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Walter E. Kaegi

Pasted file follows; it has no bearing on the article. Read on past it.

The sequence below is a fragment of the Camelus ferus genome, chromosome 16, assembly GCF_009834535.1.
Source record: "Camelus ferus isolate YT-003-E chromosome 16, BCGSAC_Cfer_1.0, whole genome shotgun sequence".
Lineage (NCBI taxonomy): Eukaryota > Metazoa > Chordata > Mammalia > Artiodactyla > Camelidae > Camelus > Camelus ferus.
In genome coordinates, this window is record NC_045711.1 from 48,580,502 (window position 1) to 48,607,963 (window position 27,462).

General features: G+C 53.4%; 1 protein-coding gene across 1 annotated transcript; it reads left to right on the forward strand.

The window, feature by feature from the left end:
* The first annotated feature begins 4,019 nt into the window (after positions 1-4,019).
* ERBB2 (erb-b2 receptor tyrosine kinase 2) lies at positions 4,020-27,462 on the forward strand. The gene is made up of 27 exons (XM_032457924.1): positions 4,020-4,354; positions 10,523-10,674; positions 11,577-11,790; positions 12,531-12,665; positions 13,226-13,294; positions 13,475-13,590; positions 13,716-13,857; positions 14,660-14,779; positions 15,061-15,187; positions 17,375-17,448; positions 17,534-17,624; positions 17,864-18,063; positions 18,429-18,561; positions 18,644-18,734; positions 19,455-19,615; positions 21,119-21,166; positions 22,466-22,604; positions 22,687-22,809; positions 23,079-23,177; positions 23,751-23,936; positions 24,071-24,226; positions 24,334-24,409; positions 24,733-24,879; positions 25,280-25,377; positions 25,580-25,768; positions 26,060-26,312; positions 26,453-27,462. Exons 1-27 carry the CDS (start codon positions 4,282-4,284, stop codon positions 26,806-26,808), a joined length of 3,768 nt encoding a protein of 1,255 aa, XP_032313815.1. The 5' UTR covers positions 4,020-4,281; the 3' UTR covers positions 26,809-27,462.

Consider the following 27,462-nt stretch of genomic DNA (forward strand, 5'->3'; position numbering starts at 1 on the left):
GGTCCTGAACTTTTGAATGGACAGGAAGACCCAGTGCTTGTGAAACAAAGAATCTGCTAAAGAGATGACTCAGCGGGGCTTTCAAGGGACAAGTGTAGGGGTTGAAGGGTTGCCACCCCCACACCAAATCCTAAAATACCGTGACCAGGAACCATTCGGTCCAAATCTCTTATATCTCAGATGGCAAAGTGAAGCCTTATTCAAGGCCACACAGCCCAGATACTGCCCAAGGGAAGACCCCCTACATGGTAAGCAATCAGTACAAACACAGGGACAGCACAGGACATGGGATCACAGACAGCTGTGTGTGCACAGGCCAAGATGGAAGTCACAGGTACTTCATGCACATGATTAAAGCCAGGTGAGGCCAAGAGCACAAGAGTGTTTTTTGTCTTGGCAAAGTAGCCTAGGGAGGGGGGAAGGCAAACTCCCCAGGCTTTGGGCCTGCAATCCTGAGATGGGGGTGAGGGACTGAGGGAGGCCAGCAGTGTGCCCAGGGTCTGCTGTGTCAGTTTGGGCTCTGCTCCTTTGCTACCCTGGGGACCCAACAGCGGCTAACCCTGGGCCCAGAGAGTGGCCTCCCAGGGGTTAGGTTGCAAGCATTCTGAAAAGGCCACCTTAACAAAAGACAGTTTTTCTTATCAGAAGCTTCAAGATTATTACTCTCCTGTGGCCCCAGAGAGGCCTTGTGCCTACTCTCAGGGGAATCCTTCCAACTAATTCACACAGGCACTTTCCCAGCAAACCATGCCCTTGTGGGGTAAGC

For Donner violent conquest is not the dominant feature of early Islam. But this is a matter of disagreement among Islamicists, especially concerning the seventh century, not the ‘Abbasid era. So there is an unresolved divergence, although not an absolute one, among Islamicists. Some argue for more, others for less significance for it in the warfare of the first century of Islam. We leave that issue to the Islamicists. Likewise I leave aside the fascinating story of Heraclius and Holy War in western medieval imagination12. It is a worthwhile topic but not ours. There is no consensus among Byzantinists either. This is a reassessment of the extent to which Emperor Heraclius and his seventh-century dynastic successors (through Justinian II) engaged in or consciously sought to engage in Holy War. Emperor Heraclius and his immediate successors strove to lead armies and the empire piously. None of them would have regarded invocation of divine assistance and recourse to religion to motivate their soldiers and imperial subjects and strengthen their morale as inconsistent with their responsibilities as emperor. Those who would associate the name of Heraclius with Holy War generally invoke his conduct and policies in waging war against the Zoroastrian Sasanian Persians between 610 and 628, and in particular between 622 and 628, not his military, religious, and diplomatic stance against the newly emergent Muslim Arabs from 629 through the end of his reign in early 64113. Contemporary Byzantine rhetoric and poetry praise the piety of Emperor Heraclius but it would be an exaggeration to term his external political and military strategy as holy war. The surviving contemporary Armenian inscriptions indubitably describe Heraclius as pious, protected by God, but do not describe him as a holy warrior in any ordinary meaning of the term14. Likewise papyri do not identify him as any holy warrior. There is a papyrus from Egypt that may give indicate governmental effort in his reign to raise religious resistance to Muslims or Sasanians there15. Heraclius certainly endeavored to invigorate armed resistance and a counteroffensive to Sasanian Persian and initial Arab / proto-Muslim raiding and military campaigns and penetrations of Byzantium’s eastern frontiers. It is the emperor’s prerogative to command in war. Related to command is invigorating troops for military action. Heraclius did on 24 April 624 so address his troops, “Danger is not unrequited but the way to eternal life.”16 I commented as I explained in my book Heraclius, “Heraclius was emphasizing participation and even death in this war as a means to heaven. Yet, this was no simple religious crusade; it was a multi­ dimensional conflict of which religious zeal was only one component. It is Heraclius and his panegyrists, not the Patriarch or bishops, who are creating any crusade-like features and whipping up religious enthusiasm.” 17 Muslim narrative sources in Arabic, which are recorded later than the seventh century, portray Heraclius as misguided or extremely cautious, but not as a head of state longing for or leading soldiers and his subjects in holy war18. Furthermore, his coinage and seals do not cast him as a holy warrior in the ordinary sense of the term even though he sought divine aid (e.g. inscription on silver hexagram)19. There is acute and even apocalyptical anxiety for the contemporary distress of the empire but not advocacy of or adherence to holy war. Heraclius and his immediate successors, Heraclius Constantine and Constans II were committed to armed resistance, but were willing to consider diplomatic remedies. There was no refusal to make expedient short A. Sommerlechner, Kaiser Herakleios und die Rückkehr des Heiligen Kreuzes nach Jerusalem. Überlegungen zu Stoff- und Motivgeschichte. RHM 45 (2003) 319–360, especially 341–344. 13 Useful review of evidence stressing the imperial agenda: Y. Stoyanov, Defenders and Enemies of the True Cross. The Sasanian Conquest of Jerusalem in 614 and Byzantine Ideology of Anti-Persian Warfare (Österreichische Akademie der Wissenschaften, Philosophisch-historische Klasse, Sitzungsberichte 61). Wien 2011. 14 T. Greenwood, A Corpus of Early Medieval Armenian Inscriptions. DOP 58 (2004) 27–91. 15 P. J. Photiades, A Semi-Greek, Semi-Coptic Parchment. Klio 41 (1963) 234f. 16 Theophanes, A. M. 6114 (ed. C. de Boor, Theophanes, Chronographia. Leipzig 1883–1885, 307); The Chronicle of Theophanes Confessor. Byzantine and Near Eastern History, AD 284–813, translated with introduction and commentary by C. Mango and R. Scott, with the assistance of G. Greatrex. Oxford 1997, 439. 17 W. E. Kaegi, Heraclius. Cambridge 2003, 126. 18 N. M. El Cheikh, Byzantium Viewed by the Arabs. Cambridge, MA 2004, 39–54. 19 Ph. Grierson, Catalogue of the Byzantine coins in the Dumbarton Oaks Collection and in the Whittemore Collection, vol. 2. Phocas to Theodosius III, 602–717, Pt. 2: Heraclius Constantine to Theodosius III (641–717). Washington, D.C. 1968, Nos 48.1–[58], pp. 437–442.